If you have ever wondered about Harry Potter’s invisibility cloak being a scientific possibility, try riding a bicycle on Pune roads. That educated executive, who drives to work in his fancy SUV, loves to indulge in water cooler conversations about the adverse effects of climate change, and about the city’s worsening traffic situation. He/she will, in all probability, ignore you like you do not exist at all!
Cyclists stand way down in the urban jungle hierarchy, possibly at par with the equally ignored pedestrians. This, along with pollution, weather, and lack of cycling lanes are reasons enough to understand why cycling, as a mode of transport, is not as popular in Pune as it ought to be.
Why then, do certain Punekars, as limited as they are in number, ignore these unfavorable conditions and choose to cycle their way to work? We speak to two of these road warriors and find out.
Sandeep Menon has now been cycling the 11-odd kilometers from Viman Nagar to his workplace in Magarpatta for over a year. Cycling, for him, is a hobby that helps him exercise and he finds it extremely therapeutic. Sandeep says, “The fact that you are using your body, expending energy and not burning fuel idling in traffic is brilliant. Personally, all physical activity excites me and cycling is no different. No thoughts stay in my mind for more than a few seconds while riding, and there’s really no stress or tension while riding.”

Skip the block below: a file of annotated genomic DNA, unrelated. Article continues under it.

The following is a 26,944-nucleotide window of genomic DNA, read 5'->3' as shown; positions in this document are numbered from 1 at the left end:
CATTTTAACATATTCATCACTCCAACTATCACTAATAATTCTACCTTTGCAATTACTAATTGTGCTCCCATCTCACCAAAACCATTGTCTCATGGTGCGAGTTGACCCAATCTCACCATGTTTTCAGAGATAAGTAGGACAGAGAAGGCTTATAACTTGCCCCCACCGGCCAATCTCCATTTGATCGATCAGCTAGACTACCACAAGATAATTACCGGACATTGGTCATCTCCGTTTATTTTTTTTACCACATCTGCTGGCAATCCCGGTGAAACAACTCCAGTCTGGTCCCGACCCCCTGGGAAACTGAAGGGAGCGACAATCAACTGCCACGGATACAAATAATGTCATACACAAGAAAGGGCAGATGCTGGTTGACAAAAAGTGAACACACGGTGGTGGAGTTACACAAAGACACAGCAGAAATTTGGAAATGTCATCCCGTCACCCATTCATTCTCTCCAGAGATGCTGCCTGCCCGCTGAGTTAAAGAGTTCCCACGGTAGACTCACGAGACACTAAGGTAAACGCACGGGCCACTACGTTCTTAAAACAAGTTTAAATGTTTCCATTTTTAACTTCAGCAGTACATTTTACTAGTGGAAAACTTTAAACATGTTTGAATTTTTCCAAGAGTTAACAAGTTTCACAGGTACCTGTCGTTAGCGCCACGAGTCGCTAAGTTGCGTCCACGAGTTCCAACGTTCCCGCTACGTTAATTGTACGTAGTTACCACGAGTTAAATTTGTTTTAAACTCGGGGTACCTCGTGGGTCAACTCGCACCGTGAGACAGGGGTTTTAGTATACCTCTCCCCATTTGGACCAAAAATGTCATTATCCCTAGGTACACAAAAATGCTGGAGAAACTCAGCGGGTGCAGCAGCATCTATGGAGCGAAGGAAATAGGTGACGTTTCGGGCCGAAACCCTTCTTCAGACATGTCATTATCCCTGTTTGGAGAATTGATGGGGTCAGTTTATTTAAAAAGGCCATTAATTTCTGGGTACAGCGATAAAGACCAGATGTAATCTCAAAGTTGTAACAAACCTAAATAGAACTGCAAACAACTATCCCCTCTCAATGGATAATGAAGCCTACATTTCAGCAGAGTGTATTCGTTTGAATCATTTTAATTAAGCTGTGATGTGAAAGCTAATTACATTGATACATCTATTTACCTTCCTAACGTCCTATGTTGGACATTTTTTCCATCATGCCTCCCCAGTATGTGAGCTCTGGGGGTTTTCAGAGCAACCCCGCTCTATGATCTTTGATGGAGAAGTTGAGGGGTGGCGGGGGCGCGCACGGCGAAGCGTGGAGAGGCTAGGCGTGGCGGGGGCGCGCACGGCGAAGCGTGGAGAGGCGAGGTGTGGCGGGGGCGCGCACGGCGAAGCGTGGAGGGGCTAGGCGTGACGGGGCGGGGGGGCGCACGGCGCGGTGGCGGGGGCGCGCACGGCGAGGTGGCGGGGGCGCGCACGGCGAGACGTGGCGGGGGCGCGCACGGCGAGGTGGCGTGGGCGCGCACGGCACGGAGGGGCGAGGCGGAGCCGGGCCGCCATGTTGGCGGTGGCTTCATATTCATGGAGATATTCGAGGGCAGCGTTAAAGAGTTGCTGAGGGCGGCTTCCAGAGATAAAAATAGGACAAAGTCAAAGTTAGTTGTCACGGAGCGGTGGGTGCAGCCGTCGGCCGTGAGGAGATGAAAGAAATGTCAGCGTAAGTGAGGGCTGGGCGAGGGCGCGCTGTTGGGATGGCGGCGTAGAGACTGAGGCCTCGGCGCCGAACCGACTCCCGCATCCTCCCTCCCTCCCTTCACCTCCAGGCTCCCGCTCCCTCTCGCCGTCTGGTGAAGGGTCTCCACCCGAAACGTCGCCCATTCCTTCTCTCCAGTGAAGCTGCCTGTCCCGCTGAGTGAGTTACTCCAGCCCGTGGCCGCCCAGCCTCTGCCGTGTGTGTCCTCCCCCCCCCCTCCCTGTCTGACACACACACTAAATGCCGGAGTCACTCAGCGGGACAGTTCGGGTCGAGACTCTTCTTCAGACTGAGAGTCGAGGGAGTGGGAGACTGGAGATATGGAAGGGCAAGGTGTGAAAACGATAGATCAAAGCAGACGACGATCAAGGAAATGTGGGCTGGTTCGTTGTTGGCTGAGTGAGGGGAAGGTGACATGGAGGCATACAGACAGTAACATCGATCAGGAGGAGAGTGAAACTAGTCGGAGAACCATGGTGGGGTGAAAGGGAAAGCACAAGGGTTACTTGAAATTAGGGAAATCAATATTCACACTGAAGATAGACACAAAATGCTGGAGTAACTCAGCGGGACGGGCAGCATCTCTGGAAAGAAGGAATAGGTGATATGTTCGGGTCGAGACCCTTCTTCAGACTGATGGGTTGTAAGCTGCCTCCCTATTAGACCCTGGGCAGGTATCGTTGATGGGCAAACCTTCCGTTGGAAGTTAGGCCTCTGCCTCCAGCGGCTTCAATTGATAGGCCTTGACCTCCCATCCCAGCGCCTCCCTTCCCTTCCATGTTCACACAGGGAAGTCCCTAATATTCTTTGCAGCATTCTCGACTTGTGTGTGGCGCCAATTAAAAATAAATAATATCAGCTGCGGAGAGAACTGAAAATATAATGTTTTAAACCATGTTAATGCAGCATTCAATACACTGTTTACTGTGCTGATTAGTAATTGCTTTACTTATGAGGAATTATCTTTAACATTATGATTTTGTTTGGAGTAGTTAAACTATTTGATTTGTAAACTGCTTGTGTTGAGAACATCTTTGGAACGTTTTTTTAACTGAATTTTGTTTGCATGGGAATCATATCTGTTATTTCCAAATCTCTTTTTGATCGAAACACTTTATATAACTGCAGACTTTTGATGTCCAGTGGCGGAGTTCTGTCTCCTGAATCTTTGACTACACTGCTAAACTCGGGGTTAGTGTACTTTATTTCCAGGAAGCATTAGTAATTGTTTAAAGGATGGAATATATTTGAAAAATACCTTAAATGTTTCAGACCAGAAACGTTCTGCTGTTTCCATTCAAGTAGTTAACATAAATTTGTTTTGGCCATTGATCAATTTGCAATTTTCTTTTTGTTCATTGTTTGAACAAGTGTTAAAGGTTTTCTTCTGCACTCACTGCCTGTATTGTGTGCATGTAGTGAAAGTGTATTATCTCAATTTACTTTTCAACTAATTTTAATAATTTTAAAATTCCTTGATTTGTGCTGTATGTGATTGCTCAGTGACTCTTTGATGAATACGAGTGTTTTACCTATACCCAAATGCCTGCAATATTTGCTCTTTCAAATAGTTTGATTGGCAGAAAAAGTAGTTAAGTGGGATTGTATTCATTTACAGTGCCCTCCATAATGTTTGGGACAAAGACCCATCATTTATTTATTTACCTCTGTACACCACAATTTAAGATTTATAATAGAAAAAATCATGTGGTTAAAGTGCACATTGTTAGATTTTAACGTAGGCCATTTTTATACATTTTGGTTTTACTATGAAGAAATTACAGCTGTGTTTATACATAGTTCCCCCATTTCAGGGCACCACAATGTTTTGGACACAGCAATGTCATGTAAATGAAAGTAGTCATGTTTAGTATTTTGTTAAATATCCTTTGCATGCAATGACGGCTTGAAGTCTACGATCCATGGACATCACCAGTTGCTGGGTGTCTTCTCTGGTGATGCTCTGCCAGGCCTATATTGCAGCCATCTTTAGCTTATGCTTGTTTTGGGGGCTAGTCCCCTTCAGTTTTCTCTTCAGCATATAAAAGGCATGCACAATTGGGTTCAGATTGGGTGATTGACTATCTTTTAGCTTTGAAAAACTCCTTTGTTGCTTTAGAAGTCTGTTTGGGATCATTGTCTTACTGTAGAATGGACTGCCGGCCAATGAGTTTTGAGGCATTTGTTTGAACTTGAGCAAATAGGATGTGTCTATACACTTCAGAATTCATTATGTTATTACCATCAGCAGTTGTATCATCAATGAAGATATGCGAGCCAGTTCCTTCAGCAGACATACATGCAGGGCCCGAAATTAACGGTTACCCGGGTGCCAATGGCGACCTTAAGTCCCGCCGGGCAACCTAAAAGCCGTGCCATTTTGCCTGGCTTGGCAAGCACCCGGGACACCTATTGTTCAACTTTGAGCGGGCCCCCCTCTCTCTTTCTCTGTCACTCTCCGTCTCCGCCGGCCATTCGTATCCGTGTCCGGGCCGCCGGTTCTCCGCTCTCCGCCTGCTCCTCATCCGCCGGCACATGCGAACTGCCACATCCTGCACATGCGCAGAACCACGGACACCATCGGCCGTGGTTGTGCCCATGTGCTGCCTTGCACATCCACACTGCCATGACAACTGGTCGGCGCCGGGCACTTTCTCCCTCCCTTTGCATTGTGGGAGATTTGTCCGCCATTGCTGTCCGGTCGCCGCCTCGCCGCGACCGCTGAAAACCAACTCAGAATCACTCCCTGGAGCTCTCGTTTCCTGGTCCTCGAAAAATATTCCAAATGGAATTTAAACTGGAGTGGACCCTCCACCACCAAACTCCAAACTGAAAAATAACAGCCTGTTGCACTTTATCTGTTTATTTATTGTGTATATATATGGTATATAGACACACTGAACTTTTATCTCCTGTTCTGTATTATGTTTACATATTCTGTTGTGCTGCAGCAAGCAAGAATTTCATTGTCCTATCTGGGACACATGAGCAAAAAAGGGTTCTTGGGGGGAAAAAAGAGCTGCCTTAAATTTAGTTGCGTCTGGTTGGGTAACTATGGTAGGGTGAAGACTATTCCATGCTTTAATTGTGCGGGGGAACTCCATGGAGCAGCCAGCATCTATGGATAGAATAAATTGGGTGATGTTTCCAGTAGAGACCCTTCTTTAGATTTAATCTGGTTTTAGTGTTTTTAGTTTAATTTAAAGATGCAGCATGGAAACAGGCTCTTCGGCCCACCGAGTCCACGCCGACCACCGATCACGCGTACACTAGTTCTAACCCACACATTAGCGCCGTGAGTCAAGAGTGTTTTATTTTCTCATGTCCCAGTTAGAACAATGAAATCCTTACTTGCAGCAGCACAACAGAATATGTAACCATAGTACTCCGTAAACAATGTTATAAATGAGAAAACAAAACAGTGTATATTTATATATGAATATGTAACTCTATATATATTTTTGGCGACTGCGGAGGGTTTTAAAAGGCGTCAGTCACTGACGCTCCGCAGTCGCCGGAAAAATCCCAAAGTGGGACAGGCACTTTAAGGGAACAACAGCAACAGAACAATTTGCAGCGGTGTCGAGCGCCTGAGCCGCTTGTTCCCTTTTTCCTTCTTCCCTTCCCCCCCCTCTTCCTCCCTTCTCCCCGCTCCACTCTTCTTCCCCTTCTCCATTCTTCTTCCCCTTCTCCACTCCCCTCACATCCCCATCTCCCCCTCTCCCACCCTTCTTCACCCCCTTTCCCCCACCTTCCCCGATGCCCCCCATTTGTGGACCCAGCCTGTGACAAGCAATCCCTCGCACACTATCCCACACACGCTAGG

He also goes for longer rides on weekends venturing to the outskirts of the city. The boy in him still wants to see if the route he did last week can be done in shorter time today. On being asked about the future of cycling in Pune, Sandeep adds, “I would like to see it become popular enough to be termed a ‘culture’. However, the culture should be comprised of those folks who ride into work not because they are forced to but because they want to. Almost all security and housekeeping personnel at work cycle to work, but what I’d like to see are the engineers, the doctors and other blue-collared employees ride into work. It’s very easy to start small – once a week and then try to get it to as many times as possible.” He also points out the support his company provides by way of a special bicycle stand for employees and good shower facilities to get ready after riding into work.
Abhijeet Patil is another dedicated cyclist who has been pedaling all the way from Wagholi to Magarpatta for the past 5 years. He’s carried over his love of riding from school and was inspired by seeing people cycling to office when he moved to Pune.
He says, “Since the nature of my work is sedentary, which means almost no physical activity throughout the day, I’ve taken to cycling to work. Apart from being able to maintain my health by just adding 15 minutes to my commute, cycling also allows me to be more environment- friendly.”
More than infrastructure, Abhijeet thinks the most important change Pune requires is our attitude towards cyclists. We need to give way and be patient with cyclists on the road and the same holds true for pedestrians.
Clearly factors like infrastructure and the populace’s outlook is not going to change anytime soon, nor will Pune transform into Amsterdam overnight. But folks like Sandeep and Abhijeet will hopefully stir a lot more Punekars to get their bums on the saddle.